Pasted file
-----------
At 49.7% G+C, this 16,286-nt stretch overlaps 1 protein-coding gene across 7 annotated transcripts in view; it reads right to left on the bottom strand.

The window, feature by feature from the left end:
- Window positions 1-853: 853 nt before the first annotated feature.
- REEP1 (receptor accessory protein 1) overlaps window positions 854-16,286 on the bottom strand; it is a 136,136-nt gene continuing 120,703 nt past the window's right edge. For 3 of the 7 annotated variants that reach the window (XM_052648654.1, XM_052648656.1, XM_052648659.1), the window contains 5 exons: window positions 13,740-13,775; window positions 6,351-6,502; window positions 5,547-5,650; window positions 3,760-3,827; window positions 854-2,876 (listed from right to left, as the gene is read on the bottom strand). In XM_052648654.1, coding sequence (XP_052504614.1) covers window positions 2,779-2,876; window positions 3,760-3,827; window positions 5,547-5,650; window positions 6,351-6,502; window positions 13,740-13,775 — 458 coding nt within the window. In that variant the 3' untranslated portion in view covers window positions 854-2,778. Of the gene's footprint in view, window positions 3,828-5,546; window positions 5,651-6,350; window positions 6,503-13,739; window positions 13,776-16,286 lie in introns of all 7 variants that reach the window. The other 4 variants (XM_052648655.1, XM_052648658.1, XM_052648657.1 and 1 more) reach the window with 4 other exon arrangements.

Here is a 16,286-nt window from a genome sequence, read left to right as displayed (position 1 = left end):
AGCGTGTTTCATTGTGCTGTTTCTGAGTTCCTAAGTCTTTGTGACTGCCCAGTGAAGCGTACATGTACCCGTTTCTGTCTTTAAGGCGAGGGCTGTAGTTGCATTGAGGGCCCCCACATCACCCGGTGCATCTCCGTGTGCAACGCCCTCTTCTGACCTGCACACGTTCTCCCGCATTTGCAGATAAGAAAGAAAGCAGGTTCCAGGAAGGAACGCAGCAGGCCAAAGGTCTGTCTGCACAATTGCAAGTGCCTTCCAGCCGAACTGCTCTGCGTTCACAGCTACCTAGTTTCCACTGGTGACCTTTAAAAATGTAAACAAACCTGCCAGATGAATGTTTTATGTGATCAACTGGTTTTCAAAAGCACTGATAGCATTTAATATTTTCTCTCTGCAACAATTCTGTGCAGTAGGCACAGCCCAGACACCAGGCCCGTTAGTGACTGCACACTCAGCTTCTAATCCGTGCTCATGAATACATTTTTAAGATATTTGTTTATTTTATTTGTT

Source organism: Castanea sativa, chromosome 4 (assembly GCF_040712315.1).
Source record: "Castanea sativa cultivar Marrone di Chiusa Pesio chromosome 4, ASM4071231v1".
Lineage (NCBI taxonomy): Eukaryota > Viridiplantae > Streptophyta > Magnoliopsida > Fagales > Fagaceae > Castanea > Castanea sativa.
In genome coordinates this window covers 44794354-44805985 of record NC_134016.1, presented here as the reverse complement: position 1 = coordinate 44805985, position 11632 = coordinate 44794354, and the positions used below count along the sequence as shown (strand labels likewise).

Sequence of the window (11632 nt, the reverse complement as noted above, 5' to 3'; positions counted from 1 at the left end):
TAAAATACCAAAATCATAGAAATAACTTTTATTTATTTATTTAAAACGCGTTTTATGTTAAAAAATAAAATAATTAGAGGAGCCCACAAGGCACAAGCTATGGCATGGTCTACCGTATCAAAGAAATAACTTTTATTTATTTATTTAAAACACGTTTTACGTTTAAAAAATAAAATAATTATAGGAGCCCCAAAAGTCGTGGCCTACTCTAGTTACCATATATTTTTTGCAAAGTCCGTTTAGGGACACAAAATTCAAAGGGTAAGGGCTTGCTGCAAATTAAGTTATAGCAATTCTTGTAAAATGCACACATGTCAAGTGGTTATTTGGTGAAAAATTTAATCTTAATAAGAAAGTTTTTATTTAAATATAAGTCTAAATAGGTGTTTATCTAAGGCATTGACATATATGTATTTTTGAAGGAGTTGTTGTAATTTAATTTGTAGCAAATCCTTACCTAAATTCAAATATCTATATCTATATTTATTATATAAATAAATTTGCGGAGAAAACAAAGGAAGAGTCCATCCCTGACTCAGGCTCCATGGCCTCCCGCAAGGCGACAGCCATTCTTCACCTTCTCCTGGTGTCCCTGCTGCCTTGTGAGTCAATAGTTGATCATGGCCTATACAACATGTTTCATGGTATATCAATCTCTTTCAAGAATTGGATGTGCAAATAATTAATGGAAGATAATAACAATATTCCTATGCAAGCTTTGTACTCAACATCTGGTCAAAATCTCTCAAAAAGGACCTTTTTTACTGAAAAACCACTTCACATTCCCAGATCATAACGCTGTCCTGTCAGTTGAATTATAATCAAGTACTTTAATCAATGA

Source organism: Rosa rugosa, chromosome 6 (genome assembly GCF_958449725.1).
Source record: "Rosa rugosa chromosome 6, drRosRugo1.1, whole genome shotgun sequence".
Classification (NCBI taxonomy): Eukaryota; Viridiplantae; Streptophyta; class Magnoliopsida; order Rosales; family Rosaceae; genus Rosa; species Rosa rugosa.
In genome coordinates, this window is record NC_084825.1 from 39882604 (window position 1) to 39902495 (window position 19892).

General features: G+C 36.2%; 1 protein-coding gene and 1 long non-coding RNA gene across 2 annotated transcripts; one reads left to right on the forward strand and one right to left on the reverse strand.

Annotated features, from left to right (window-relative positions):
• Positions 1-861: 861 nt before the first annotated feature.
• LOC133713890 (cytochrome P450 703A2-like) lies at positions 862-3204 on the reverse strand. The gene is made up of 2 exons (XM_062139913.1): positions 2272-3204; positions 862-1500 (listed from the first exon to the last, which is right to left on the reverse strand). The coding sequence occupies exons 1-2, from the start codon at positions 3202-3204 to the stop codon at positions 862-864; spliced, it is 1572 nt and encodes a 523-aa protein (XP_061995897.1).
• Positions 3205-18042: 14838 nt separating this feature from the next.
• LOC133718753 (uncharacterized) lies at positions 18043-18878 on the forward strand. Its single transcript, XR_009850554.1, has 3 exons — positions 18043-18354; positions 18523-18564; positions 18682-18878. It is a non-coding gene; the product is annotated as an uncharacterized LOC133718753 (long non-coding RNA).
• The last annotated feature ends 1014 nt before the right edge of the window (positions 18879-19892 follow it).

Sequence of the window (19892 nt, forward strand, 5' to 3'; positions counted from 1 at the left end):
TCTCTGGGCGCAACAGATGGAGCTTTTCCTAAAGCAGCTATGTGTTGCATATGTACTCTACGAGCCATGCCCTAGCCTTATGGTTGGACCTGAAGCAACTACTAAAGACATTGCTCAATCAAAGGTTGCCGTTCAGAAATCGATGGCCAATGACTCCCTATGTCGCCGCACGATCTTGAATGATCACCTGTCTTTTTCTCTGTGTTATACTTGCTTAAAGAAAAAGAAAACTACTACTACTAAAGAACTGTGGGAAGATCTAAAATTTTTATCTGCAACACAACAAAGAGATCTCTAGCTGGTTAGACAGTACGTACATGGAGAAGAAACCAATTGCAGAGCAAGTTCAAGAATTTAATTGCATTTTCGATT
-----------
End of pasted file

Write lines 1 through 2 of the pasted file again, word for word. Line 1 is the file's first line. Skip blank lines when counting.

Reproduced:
At 49.7% G+C, this 16,286-nt stretch overlaps 1 protein-coding gene across 7 annotated transcripts in view; it reads right to left on the bottom strand.

The window, feature by feature from the left end: